Question: I’m new to lobster diving and have a couple of questions. We are planning an overnight trip to Catalina and are planning on diving one night and then an early morning dive the next day. Are we allowed to keep our catch in an underwater live fish box to keep our catch alive? Would we also be allowed to share the underwater live fish box with other divers in our group? (Joseph)
Answer: California’s spiny lobster sport fishery kicked off at 6 a.m., Saturday, Sept. 29 and will continue through March 20, 2019.The use of live wells or bait tanks for the purposes of preserving your catch on a vessel is not prohibited. Commingling the catch of lobsters is allowed. The daily bag limit for lobster is seven per person and an individual may not possess more than seven at any time except when a valid declaration for a multi-day trip has been obtained. The minimum size is 3 and 1/4 inches measured in a straight line on the mid-line of the back from the rear edge of the eye socket to the rear edge of the body shell. All lobsters shall be measured immediately and any undersize lobster shall be released immediately into the water. Divers shall measure lobsters while in the water and shall not remove undersize lobsters from the water. Hoop netters may measure lobsters out of the water, but no undersize lobster may be placed in any type of receiver, kept on the person or retained in any person’s possession, or under his or her direct control.
All hoop netters and divers must possess a sport fishing license (except those under 16 years old or anyone hoop netting from a public pier), lobster report card and a measuring device (California Code of Regulations Title 14, section 29.05(c)) when taking lobsters. Prior to beginning fishing activity, the cardholder must record the month, day, location and gear code on the first available line on the report card. When the cardholder moves to another location code, or finishes fishing for the day, they must immediately record on the card the number of lobster kept from that location (as per CCR Title 14, section 29.90).
Additional sport lobster regulations and general fishing information can be found in the California Spiny Lobster Fishing brochure. Also, make sure you’re aware of the Marine Protected Area boundaries and restrictions at Catalina Island and other locations in southern California.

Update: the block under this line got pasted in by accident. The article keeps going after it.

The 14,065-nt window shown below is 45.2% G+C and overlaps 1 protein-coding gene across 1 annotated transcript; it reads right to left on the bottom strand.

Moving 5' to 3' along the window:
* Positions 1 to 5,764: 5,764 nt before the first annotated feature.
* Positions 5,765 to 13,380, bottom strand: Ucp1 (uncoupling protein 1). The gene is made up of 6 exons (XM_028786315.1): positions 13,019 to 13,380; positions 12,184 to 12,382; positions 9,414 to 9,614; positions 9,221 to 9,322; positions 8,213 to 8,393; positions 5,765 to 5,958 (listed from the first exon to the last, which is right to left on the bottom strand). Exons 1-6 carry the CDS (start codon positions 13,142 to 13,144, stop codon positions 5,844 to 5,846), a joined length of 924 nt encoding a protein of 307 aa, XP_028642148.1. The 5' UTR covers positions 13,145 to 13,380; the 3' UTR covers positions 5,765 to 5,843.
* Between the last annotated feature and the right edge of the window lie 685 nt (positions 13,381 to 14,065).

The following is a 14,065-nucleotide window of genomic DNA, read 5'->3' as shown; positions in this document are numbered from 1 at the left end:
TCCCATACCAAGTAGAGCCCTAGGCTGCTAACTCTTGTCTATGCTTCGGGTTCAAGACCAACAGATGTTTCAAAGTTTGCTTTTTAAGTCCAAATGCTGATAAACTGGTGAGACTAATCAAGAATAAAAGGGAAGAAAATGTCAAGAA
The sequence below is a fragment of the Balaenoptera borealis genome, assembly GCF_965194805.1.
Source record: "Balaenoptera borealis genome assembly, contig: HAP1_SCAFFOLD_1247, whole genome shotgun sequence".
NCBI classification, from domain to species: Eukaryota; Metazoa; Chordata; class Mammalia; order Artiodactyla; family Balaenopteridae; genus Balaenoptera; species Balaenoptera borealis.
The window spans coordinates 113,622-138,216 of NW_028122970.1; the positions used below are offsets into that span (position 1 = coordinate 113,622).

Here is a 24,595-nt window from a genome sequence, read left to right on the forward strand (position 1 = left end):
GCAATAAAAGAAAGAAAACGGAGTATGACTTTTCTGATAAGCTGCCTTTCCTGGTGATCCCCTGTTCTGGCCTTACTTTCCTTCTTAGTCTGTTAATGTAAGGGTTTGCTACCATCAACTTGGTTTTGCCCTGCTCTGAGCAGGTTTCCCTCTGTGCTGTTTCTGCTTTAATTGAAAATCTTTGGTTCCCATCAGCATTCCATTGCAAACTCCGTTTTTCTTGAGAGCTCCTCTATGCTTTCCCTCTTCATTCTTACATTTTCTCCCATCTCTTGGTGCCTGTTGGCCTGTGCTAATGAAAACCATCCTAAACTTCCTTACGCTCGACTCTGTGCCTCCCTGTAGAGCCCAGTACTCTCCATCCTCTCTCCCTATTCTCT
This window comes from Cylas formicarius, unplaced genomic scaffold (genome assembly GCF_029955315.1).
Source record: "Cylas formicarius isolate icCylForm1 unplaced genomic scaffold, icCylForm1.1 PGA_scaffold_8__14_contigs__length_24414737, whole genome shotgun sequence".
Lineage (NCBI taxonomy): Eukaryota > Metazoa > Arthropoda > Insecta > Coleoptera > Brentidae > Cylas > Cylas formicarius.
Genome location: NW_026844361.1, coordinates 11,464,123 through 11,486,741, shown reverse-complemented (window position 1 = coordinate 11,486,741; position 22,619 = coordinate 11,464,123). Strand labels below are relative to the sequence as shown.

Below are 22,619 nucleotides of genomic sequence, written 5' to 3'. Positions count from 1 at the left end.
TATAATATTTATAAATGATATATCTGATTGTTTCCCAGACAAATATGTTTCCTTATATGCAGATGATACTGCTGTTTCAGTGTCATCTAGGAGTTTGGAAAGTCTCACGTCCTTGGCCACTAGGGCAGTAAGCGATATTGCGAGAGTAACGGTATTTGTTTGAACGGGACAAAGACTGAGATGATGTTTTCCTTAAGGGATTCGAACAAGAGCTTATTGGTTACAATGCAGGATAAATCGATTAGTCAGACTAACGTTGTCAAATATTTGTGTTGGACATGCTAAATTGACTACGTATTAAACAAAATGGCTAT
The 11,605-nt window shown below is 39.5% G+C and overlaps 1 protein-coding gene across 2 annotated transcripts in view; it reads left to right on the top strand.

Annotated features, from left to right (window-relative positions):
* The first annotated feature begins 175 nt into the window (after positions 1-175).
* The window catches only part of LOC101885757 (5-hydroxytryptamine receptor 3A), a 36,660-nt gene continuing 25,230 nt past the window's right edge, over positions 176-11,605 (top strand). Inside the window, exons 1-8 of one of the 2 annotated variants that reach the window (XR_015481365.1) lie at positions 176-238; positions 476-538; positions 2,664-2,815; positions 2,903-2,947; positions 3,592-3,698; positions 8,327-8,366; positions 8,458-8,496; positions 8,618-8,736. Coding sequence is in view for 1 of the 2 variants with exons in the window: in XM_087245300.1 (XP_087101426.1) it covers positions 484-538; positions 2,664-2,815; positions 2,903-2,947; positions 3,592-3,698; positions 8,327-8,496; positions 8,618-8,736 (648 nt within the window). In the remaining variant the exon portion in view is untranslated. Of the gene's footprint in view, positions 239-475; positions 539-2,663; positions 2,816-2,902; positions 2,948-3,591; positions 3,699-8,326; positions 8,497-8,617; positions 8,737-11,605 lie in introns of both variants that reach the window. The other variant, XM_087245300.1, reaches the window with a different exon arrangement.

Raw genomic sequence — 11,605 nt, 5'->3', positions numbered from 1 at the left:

Why Can’t I Hunt Squirrels in Southern California?
Question: I am a new hunter and I am wondering why squirrel hunting is not allowed in Los Angeles and other counties. Is this a political thing? I find it hard to believe there is a declining population of squirrels, and I can’t think of any reason why hunting them would not be allowed. I would like to go out for some but it seems ridiculous that I might have to drive four hours for squirrels. (Connor W.)
Answer: In about two-thirds of California (including all of the northern counties and the Central Valley), it is legal to hunt tree squirrels. The southern counties (including a sliver of Kern County, as well as all of Santa Barbara, Ventura, Los Angeles, Orange, Riverside, San Bernardino, Riverside, San Diego and Imperial counties) and the eastern counties (Mono and Inyo) are closed to squirrel hunting. We are often asked why there’s no hunting in areas where it seems squirrels are plentiful. In California’s southern counties, the squirrels you’re seeing are very likely Eastern fox squirrels, which do very well in urban, highly populated areas where hunting cannot be used as a management tool. These non-native squirrels have displaced the native Western grays that once inhabited the area. Western grays prefer forested habitat, which is limited in the closed zone and fragmented further by development, leaving remaining populations with limited habitat connectivity.
Based on these concerns about Western gray squirrel populations, the California Fish and Game Commission opted to restrict all tree squirrel hunting in the southernmost counties. If hunting were allowed, the native squirrels would be disproportionately impacted, so the restrictions are in place to help protect them.
“California Outdoors Q and A” is a weekly column published by the California Department of Fish and Wildlife to answer your questions about California’s many fish and wildlife species, hunting and fishing methods, regulations and opportunities and natural resource conservation. If you have a question you would like to see answered in the California Outdoors Q and A column, email it to CalOutdoors@wildlife.ca.gov.